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Stonehenge

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Chapter 1 Journal Activity

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Stonehenge in Context

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While Stonehenge is by far the most prominent feature in the area, it’s hardly the oldest. It comes toward the end of a long line of Neolithic stone and earthen monuments found throughout the UK and illustrates a wide array of regional concepts which must have been thoroughly understood from time immemorial. But locally it’s merely one element in a four-dimensional arena which includes Durrington Walls, Woodhenge, Bluestonehenge, the Cursus and the River Avon. Nearby, the vastly old, so-called Car Park Totems channel the later plains Indians of North America, although these enormous posts may never be fully understood. Coneybury Henge, Robin Hood’s Ball and a number of significant long barrows are only a few among those on the long list of precedents.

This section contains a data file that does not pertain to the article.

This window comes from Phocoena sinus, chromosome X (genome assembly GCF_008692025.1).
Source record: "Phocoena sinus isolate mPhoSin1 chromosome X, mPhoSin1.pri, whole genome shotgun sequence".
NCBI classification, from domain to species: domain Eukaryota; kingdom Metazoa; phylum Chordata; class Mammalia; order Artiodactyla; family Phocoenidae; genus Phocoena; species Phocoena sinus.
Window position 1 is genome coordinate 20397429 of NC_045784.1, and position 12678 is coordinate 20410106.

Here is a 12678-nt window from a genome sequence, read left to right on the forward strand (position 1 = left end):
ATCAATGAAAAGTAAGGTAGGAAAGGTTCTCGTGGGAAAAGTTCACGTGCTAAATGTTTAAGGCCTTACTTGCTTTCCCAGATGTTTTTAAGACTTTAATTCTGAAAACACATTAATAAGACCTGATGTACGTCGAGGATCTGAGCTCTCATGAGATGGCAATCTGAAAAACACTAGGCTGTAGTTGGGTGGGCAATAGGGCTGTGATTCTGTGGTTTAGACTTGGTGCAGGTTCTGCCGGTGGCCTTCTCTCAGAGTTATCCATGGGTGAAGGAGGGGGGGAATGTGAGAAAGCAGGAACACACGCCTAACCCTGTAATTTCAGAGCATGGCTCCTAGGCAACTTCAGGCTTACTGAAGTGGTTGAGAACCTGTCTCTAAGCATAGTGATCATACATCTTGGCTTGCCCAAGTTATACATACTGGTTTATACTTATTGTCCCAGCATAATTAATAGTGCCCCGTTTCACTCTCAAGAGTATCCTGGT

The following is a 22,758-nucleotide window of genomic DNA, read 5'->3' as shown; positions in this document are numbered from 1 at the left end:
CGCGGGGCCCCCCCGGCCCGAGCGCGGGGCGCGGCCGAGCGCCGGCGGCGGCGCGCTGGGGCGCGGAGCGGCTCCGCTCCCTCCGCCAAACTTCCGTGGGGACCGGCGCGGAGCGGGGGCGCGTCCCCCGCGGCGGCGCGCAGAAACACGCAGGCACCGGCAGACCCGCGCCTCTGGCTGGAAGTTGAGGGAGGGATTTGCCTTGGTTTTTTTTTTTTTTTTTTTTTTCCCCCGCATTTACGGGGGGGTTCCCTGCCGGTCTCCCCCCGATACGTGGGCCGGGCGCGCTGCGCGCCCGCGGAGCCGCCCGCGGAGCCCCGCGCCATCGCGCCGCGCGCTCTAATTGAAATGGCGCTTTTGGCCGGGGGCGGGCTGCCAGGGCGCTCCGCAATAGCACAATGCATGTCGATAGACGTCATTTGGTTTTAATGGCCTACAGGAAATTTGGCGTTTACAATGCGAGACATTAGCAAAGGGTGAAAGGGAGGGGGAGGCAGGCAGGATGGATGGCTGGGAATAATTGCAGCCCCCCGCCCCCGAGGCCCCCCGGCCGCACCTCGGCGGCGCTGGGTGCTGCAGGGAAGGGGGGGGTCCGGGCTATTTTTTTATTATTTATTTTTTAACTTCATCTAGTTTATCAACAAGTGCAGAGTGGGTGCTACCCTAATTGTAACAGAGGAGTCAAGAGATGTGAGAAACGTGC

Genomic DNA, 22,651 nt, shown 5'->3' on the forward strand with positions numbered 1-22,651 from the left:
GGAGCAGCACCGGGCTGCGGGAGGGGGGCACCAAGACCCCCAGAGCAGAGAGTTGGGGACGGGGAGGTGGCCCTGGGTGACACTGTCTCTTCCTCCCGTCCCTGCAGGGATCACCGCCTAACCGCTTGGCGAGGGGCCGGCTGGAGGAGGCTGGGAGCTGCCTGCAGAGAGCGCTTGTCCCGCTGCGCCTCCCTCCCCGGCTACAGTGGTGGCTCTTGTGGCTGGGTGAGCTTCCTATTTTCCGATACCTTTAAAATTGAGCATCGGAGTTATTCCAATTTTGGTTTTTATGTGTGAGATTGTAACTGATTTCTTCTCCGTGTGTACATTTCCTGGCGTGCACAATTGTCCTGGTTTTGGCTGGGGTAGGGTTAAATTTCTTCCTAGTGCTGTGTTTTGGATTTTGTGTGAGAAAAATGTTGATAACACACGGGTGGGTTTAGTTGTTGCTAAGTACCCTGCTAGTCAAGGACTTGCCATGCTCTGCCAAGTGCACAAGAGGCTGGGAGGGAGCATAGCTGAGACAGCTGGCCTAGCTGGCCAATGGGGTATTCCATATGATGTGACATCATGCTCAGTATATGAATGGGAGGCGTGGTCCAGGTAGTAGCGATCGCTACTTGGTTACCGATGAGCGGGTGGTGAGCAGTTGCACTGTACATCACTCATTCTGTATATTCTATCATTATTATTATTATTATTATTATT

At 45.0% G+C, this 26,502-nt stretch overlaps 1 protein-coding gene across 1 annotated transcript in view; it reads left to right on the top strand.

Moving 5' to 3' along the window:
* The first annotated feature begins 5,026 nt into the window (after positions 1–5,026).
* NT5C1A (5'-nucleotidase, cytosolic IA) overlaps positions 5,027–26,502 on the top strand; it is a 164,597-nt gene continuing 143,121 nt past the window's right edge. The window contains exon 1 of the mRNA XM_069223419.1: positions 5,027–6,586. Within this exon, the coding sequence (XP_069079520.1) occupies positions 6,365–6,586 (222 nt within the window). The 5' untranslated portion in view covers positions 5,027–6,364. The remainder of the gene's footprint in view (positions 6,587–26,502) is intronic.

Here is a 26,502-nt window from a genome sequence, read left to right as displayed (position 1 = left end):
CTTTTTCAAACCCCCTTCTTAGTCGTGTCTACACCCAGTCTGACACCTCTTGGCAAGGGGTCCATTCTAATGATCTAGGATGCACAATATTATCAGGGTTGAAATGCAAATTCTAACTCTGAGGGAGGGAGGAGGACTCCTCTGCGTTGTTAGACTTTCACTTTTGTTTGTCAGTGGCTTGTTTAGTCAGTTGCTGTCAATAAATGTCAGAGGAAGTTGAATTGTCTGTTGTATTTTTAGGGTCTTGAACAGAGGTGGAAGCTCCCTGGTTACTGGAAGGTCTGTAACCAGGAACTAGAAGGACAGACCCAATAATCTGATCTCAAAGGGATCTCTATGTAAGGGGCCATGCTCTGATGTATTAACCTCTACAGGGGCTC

A mile or so east of Stonehenge, at the north end of a thickly wooded area known as Vespasian’s Camp, is a site that was in continuous use from Mesolithic times well into the Bronze Age. At a warm spring called Blick Mead is found an old stopover for hunters and flint knappers which eventually morphed into a settled trading venue. It’s swiftly becoming clear this long-lived encampment played a significant role in the area’s development.

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